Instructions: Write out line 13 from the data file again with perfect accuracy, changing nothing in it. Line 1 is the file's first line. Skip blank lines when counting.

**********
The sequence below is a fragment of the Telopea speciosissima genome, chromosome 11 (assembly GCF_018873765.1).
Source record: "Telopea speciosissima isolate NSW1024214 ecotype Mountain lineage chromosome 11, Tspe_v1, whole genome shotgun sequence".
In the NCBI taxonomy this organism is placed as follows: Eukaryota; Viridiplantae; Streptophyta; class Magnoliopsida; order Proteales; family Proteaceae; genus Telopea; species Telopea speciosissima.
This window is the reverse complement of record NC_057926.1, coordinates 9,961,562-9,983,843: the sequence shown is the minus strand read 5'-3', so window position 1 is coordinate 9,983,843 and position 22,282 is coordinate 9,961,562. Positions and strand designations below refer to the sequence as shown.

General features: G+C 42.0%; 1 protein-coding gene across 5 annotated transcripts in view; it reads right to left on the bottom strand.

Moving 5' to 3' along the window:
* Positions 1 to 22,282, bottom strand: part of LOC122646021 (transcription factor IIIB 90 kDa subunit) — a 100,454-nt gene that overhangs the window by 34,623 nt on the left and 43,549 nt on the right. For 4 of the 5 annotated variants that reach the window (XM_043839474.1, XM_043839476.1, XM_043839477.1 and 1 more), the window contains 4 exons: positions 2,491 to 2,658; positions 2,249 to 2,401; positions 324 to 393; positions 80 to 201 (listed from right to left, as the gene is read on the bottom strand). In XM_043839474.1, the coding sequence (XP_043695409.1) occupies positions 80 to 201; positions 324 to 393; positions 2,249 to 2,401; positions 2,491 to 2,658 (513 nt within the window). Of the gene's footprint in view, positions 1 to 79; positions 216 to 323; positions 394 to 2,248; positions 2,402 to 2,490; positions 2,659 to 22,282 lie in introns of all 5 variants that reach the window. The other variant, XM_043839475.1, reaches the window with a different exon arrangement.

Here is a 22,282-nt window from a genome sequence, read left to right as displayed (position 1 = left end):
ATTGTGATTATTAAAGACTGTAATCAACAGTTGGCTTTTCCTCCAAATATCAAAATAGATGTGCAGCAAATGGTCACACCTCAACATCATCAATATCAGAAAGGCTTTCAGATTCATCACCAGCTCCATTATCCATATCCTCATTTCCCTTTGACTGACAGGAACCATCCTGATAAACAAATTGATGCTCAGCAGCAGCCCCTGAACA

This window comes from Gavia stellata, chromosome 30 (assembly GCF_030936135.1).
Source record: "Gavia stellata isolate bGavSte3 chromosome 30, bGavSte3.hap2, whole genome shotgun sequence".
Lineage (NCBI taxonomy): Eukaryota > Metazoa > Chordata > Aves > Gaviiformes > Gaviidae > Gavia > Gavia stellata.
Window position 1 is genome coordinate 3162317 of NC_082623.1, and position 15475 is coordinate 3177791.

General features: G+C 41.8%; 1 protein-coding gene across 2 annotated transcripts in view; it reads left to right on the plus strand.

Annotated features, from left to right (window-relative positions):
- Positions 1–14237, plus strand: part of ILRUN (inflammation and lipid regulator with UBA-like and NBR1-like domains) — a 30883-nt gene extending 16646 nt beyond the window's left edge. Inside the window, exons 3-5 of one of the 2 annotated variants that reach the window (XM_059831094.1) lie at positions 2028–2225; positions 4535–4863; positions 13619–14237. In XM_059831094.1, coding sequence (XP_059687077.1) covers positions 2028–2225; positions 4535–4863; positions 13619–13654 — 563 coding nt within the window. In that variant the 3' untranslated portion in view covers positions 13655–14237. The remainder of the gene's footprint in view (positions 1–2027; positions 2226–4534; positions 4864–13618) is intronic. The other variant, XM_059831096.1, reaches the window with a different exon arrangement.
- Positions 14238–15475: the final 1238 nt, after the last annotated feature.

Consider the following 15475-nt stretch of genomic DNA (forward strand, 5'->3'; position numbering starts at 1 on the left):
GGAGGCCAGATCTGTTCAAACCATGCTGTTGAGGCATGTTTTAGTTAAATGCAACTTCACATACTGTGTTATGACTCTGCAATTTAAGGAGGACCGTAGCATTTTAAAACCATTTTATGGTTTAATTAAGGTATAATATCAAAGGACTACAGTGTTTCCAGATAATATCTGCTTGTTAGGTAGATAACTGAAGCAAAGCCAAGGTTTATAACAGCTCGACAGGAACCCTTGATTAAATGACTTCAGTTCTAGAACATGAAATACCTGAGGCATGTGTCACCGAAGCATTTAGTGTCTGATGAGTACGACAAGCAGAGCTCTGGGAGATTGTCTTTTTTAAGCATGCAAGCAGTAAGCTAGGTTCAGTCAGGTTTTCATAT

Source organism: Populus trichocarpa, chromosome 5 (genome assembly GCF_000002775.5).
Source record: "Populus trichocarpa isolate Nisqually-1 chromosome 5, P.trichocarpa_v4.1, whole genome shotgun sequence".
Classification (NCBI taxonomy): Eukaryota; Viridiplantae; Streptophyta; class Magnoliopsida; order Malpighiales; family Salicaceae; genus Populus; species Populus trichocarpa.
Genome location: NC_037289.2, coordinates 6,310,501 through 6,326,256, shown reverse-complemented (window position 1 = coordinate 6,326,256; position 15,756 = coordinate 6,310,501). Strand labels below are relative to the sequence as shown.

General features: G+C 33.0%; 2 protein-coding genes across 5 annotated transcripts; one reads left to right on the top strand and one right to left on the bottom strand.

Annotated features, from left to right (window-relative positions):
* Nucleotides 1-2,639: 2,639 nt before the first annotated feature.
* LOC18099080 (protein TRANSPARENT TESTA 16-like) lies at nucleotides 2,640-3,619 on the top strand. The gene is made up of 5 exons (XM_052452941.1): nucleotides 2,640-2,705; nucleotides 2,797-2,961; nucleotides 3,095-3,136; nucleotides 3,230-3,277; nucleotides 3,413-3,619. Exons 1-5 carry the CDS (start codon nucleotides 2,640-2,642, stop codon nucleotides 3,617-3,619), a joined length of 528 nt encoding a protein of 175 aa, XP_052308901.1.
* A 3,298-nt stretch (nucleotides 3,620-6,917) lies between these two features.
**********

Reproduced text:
Window position 1 is genome coordinate 3162317 of NC_082623.1, and position 15475 is coordinate 3177791.